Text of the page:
This is an article by guest blogger Chris Patton. His website is Christian Faith At Work where he writes about his Christian faith lived out in the every day world of business.
Don’t hold me to the exact numbers, but it appears that less than 5% of the population will ever own a business with employees (http://www.census.gov/econ/susb/). When I think about that, I am amazed that God has counted me among that small group. The more I think about this fact, the more I realize that there is a lot of responsibility that comes with this opportunity. I want to take a closer look at this picture.
Gift From God
As I spend more time thinking about this privilege, I realize that I do not deserve this opportunity. I have done nothing that has earned this chance. I have worked hard in a family business and have put in a lot of time, but I am sure many could say something similar about their own work ethics. I cannot think of anything heroic I have done that I can point to as a solid reason for the privilege of owning a business. As I see it, it is just a gift from God.
Privilege = Responsibility
Of course, as with any gift from God, this privilege comes with responsibility. If I was given the gift of teaching, then I would have the responsibility to teach others. If the gift of serving, then I would need to serve others. If the gift of giving, I should be giving freely. You have probably heard this before (Romans 12:6-8).
Well, I see the gift of owning a business as something similar. In fact, I see it as exactly the same…and it comes with significant responsibilities. The more thought I have put into this idea, the more I am convinced these responsibilities can be divided into two categories - responsibility to God and responsibility to others.
Responsibility to God
Just as in the parable of the talents, I believe I have been given an investment from God and that He expects a return. First and foremost, I believe He expects a return of glory. God wants the business that He has entrusted to my stewardship to bring Him glory. He and He alone is to get the credit and renown for the existence of and results from this business. Psalm 115:1 says that God is to get all the glory. I think this includes our businesses.
I do not think His glory is the only expectation God has here. Most business owners, even some Christians, see business as separate from God. They see business as existing for their own personal benefit and the benefit of their families. They may or may not tithe on the profits, but that is likely as far as they go.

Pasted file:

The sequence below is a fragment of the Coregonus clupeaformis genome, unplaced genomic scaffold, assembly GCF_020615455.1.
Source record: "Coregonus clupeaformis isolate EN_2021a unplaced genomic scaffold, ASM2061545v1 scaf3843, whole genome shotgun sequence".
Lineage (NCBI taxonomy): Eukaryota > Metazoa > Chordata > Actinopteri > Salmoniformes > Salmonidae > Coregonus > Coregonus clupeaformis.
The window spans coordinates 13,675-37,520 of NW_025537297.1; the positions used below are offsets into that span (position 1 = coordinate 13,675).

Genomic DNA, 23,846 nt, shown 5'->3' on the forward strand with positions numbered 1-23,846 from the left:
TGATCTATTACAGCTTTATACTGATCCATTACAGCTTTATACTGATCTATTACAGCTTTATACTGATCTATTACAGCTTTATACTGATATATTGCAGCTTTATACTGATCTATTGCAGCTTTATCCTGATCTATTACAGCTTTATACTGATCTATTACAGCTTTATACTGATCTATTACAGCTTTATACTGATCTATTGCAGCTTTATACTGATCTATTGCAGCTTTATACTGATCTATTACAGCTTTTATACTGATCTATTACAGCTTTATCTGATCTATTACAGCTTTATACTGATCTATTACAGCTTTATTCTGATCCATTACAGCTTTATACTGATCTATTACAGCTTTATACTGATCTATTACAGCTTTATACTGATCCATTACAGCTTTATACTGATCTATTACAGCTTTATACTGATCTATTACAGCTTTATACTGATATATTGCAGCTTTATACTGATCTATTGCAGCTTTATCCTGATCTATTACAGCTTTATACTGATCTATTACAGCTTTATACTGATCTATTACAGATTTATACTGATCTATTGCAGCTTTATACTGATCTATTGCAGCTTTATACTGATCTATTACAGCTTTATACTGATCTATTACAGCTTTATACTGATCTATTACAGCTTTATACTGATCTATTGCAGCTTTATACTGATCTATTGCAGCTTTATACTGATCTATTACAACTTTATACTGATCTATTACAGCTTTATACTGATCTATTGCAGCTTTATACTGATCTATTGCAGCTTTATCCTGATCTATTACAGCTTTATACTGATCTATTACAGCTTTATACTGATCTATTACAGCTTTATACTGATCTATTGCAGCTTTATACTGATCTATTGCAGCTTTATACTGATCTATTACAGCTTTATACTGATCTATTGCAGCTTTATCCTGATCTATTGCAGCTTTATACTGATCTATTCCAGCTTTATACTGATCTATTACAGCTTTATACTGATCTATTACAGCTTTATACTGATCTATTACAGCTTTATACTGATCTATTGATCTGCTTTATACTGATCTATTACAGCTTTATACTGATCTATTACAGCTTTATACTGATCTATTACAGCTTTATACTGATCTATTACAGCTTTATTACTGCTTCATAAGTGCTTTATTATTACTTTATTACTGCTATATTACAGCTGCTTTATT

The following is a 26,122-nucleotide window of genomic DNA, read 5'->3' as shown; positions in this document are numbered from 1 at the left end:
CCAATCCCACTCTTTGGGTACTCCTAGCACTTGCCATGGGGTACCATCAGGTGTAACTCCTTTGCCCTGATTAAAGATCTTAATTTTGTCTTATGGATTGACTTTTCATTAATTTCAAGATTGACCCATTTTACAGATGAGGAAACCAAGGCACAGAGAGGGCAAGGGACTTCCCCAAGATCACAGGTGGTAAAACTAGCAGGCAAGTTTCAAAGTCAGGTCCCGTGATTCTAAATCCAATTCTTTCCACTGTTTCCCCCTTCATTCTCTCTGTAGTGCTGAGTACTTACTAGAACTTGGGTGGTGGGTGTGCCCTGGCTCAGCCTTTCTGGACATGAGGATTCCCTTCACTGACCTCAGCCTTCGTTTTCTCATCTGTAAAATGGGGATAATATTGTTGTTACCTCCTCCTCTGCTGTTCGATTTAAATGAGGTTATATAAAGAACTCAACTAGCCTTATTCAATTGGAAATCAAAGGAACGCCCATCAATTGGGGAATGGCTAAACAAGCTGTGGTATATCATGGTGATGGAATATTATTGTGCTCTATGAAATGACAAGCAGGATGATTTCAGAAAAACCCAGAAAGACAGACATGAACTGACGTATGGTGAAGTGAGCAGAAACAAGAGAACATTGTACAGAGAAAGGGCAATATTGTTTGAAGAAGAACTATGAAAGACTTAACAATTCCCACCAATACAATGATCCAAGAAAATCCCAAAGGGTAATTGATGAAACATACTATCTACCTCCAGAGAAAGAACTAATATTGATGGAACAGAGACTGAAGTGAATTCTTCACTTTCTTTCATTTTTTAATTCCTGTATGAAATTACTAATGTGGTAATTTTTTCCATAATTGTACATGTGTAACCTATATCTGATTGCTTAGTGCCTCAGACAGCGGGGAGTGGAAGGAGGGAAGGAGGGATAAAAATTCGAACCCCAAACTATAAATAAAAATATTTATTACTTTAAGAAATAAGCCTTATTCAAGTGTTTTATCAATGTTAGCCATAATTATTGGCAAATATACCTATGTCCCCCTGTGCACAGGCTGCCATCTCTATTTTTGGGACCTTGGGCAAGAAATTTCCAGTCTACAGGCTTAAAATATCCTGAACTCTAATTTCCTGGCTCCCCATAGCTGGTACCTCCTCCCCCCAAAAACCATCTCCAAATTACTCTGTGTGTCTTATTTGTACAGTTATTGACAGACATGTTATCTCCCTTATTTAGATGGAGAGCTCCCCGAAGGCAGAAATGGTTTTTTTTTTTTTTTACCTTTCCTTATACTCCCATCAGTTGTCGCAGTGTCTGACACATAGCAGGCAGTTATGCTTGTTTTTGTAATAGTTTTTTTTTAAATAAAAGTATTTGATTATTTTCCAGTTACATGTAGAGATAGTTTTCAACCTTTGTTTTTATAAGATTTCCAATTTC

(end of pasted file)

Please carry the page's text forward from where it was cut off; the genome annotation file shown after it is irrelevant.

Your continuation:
I believe God expects more. Take a look at Matthew 22:37-40. Jesus says that the first and greatest commandment is to love the Lord our God. Note that He says we are to do this with ALL of our heart, soul, mind, and strength. He does not want a part of our lives – He wants it ALL.
Do you really believe that this ALL only applies to our personal and family lives, but not to our businesses? While it might be more comfortable if it did, I just cannot see it that way. I think Jesus’ ALL means ALL. That being the case, I believe we are to dedicate our entire business over to Him and to His purposes.
Responsibility to Others
From what I can see, His first purpose deals with others. I believe there is more to God’s expectations of me in owning this business than just bringing Him glory. I believe He also wants me to look at how this business can impact others.
Read Matthew 22:37-40 again. Note how Jesus answers the initial question, but then follows up quickly in adding that the second greatest commandment is to love our neighbors as ourselves. This is a tall order for anyone, but how exactly does it apply to a business? Surely, He does not expect us to give up our own personal gain for the benefit of others, does He? Could He possibly mean that we are to treat this business as more than a machine for generating profit?
I believe He does! I believe we are going to be held accountable to the second greatest commandment not only in the way we lived our lives, but also in the way we ran the businesses entrusted to us. If this is the case, what does it mean? How do we apply this understanding?
Application To A Business Owner
Unfortunately, there is not room here to adequately answer these questions in detail. However, I think the essence can be found in Matthew 5:16 when Jesus says we are to let others see our good deeds and thank God for them.
This means our employee policies should be such that people see our heart and associate it with God. Our strategies should be honest and straightforward. Our reputations should be above reproach. Nothing we do should reflect poorly on our Lord.
Our every thought and goal should be to point others to God. While we will still certainly benefit from the business, we are not to view that as the purpose of the business. God will bless us as He wishes, but we are to remain faithful to His purposes, regardless of the circumstances we experience.
To read more about how we try to do this through our business, visit my blog (http://christianfaithatwork.com).
What are your thoughts?
Are you focused on His purposes or your own?
What do you need to change?
2011’s Top Half-Dozen Posts.
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